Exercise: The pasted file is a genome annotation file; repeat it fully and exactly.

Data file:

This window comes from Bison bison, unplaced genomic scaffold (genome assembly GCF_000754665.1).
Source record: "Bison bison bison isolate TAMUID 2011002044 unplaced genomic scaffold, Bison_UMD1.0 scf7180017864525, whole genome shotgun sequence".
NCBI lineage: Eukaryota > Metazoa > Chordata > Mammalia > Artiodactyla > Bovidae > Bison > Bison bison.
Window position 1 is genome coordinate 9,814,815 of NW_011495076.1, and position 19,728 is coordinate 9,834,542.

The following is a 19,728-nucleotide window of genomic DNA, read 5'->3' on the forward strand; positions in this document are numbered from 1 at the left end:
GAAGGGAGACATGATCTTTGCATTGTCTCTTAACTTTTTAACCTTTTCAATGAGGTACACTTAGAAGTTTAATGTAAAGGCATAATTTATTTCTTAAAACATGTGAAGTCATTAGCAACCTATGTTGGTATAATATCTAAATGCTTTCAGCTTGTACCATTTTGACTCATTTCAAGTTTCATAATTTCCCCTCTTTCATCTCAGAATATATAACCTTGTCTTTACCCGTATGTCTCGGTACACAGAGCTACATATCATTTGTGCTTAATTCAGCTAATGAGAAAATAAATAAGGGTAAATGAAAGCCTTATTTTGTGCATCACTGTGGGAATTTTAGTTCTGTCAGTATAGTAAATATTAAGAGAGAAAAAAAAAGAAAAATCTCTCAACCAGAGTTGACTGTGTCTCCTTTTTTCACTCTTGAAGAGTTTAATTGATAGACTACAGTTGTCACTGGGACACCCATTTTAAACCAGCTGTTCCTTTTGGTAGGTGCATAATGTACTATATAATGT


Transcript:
This window comes from Bison bison, unplaced genomic scaffold (genome assembly GCF_000754665.1).
Source record: "Bison bison bison isolate TAMUID 2011002044 unplaced genomic scaffold, Bison_UMD1.0 scf7180017864525, whole genome shotgun sequence".
NCBI lineage: Eukaryota > Metazoa > Chordata > Mammalia > Artiodactyla > Bovidae > Bison > Bison bison.
Window position 1 is genome coordinate 9,814,815 of NW_011495076.1, and position 19,728 is coordinate 9,834,542.

The following is a 19,728-nucleotide window of genomic DNA, read 5'->3' on the forward strand; positions in this document are numbered from 1 at the left end:
GAAGGGAGACATGATCTTTGCATTGTCTCTTAACTTTTTAACCTTTTCAATGAGGTACACTTAGAAGTTTAATGTAAAGGCATAATTTATTTCTTAAAACATGTGAAGTCATTAGCAACCTATGTTGGTATAATATCTAAATGCTTTCAGCTTGTACCATTTTGACTCATTTCAAGTTTCATAATTTCCCCTCTTTCATCTCAGAATATATAACCTTGTCTTTACCCGTATGTCTCGGTACACAGAGCTACATATCATTTGTGCTTAATTCAGCTAATGAGAAAATAAATAAGGGTAAATGAAAGCCTTATTTTGTGCATCACTGTGGGAATTTTAGTTCTGTCAGTATAGTAAATATTAAGAGAGAAAAAAAAAGAAAAATCTCTCAACCAGAGTTGACTGTGTCTCCTTTTTTCACTCTTGAAGAGTTTAATTGATAGACTACAGTTGTCACTGGGACACCCATTTTAAACCAGCTGTTCCTTTTGGTAGGTGCATAATGTACTATATAATGT